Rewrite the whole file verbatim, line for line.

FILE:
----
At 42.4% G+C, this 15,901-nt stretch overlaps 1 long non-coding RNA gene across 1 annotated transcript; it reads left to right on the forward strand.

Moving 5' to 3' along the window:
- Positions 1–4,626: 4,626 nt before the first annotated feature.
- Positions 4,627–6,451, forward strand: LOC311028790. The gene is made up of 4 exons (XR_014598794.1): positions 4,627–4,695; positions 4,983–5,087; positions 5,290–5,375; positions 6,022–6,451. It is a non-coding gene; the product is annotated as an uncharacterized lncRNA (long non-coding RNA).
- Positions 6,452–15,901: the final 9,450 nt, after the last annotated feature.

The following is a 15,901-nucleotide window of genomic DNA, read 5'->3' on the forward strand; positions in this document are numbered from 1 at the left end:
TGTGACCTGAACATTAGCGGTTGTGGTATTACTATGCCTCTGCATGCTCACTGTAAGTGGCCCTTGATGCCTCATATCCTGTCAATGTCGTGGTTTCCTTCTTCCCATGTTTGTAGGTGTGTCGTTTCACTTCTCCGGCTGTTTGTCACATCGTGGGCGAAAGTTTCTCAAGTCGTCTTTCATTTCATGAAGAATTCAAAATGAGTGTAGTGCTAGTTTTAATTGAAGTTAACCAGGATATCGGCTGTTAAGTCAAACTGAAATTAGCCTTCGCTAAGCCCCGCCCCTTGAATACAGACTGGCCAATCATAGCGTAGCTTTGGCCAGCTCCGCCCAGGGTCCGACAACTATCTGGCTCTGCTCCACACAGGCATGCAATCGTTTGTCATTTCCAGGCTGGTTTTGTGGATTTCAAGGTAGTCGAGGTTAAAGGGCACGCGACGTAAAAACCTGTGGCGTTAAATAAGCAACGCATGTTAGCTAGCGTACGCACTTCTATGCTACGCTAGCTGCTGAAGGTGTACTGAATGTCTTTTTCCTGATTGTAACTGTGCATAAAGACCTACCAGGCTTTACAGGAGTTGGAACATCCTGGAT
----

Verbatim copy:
At 42.4% G+C, this 15,901-nt stretch overlaps 1 long non-coding RNA gene across 1 annotated transcript; it reads left to right on the forward strand.

Moving 5' to 3' along the window:
- Positions 1–4,626: 4,626 nt before the first annotated feature.
- Positions 4,627–6,451, forward strand: LOC311028790. The gene is made up of 4 exons (XR_014598794.1): positions 4,627–4,695; positions 4,983–5,087; positions 5,290–5,375; positions 6,022–6,451. It is a non-coding gene; the product is annotated as an uncharacterized lncRNA (long non-coding RNA).
- Positions 6,452–15,901: the final 9,450 nt, after the last annotated feature.

The following is a 15,901-nucleotide window of genomic DNA, read 5'->3' on the forward strand; positions in this document are numbered from 1 at the left end:
TGTGACCTGAACATTAGCGGTTGTGGTATTACTATGCCTCTGCATGCTCACTGTAAGTGGCCCTTGATGCCTCATATCCTGTCAATGTCGTGGTTTCCTTCTTCCCATGTTTGTAGGTGTGTCGTTTCACTTCTCCGGCTGTTTGTCACATCGTGGGCGAAAGTTTCTCAAGTCGTCTTTCATTTCATGAAGAATTCAAAATGAGTGTAGTGCTAGTTTTAATTGAAGTTAACCAGGATATCGGCTGTTAAGTCAAACTGAAATTAGCCTTCGCTAAGCCCCGCCCCTTGAATACAGACTGGCCAATCATAGCGTAGCTTTGGCCAGCTCCGCCCAGGGTCCGACAACTATCTGGCTCTGCTCCACACAGGCATGCAATCGTTTGTCATTTCCAGGCTGGTTTTGTGGATTTCAAGGTAGTCGAGGTTAAAGGGCACGCGACGTAAAAACCTGTGGCGTTAAATAAGCAACGCATGTTAGCTAGCGTACGCACTTCTATGCTACGCTAGCTGCTGAAGGTGTACTGAATGTCTTTTTCCTGATTGTAACTGTGCATAAAGACCTACCAGGCTTTACAGGAGTTGGAACATCCTGGAT